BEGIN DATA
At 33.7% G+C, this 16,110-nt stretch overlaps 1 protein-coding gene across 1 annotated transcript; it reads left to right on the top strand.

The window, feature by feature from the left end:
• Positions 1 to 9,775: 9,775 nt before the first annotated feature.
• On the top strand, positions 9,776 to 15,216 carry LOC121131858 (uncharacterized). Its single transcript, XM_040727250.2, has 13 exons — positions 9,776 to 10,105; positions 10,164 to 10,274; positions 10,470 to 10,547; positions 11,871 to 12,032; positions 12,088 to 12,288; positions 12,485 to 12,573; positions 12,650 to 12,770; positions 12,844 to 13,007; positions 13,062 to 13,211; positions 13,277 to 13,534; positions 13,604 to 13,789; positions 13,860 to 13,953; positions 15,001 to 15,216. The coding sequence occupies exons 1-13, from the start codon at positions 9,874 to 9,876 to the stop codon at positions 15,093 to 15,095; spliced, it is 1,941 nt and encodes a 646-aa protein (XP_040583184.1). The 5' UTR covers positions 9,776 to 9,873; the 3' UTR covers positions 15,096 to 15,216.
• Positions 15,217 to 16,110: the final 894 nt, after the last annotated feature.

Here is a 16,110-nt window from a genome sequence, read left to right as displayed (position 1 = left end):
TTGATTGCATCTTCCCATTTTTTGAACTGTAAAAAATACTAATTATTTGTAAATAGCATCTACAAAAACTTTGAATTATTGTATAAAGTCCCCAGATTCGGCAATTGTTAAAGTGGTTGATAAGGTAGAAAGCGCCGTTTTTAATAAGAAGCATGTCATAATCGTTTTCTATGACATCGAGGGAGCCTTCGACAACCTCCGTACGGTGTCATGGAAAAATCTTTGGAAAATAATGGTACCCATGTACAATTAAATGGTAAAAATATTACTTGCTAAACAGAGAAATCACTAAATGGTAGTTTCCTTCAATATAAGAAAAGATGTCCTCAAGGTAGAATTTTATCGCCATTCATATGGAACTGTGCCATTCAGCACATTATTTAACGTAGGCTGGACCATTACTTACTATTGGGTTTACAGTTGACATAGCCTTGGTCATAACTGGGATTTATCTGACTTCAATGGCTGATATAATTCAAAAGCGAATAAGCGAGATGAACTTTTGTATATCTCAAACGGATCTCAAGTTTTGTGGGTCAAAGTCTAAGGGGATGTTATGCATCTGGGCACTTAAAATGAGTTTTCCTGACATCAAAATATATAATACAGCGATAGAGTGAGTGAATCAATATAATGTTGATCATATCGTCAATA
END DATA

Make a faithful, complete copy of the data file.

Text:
At 33.7% G+C, this 16,110-nt stretch overlaps 1 protein-coding gene across 1 annotated transcript; it reads left to right on the top strand.

The window, feature by feature from the left end:
• Positions 1 to 9,775: 9,775 nt before the first annotated feature.
• On the top strand, positions 9,776 to 15,216 carry LOC121131858 (uncharacterized). Its single transcript, XM_040727250.2, has 13 exons — positions 9,776 to 10,105; positions 10,164 to 10,274; positions 10,470 to 10,547; positions 11,871 to 12,032; positions 12,088 to 12,288; positions 12,485 to 12,573; positions 12,650 to 12,770; positions 12,844 to 13,007; positions 13,062 to 13,211; positions 13,277 to 13,534; positions 13,604 to 13,789; positions 13,860 to 13,953; positions 15,001 to 15,216. The coding sequence occupies exons 1-13, from the start codon at positions 9,874 to 9,876 to the stop codon at positions 15,093 to 15,095; spliced, it is 1,941 nt and encodes a 646-aa protein (XP_040583184.1). The 5' UTR covers positions 9,776 to 9,873; the 3' UTR covers positions 15,096 to 15,216.
• Positions 15,217 to 16,110: the final 894 nt, after the last annotated feature.

Here is a 16,110-nt window from a genome sequence, read left to right as displayed (position 1 = left end):
TTGATTGCATCTTCCCATTTTTTGAACTGTAAAAAATACTAATTATTTGTAAATAGCATCTACAAAAACTTTGAATTATTGTATAAAGTCCCCAGATTCGGCAATTGTTAAAGTGGTTGATAAGGTAGAAAGCGCCGTTTTTAATAAGAAGCATGTCATAATCGTTTTCTATGACATCGAGGGAGCCTTCGACAACCTCCGTACGGTGTCATGGAAAAATCTTTGGAAAATAATGGTACCCATGTACAATTAAATGGTAAAAATATTACTTGCTAAACAGAGAAATCACTAAATGGTAGTTTCCTTCAATATAAGAAAAGATGTCCTCAAGGTAGAATTTTATCGCCATTCATATGGAACTGTGCCATTCAGCACATTATTTAACGTAGGCTGGACCATTACTTACTATTGGGTTTACAGTTGACATAGCCTTGGTCATAACTGGGATTTATCTGACTTCAATGGCTGATATAATTCAAAAGCGAATAAGCGAGATGAACTTTTGTATATCTCAAACGGATCTCAAGTTTTGTGGGTCAAAGTCTAAGGGGATGTTATGCATCTGGGCACTTAAAATGAGTTTTCCTGACATCAAAATATATAATACAGCGATAGAGTGAGTGAATCAATATAATGTTGATCATATCGTCAATA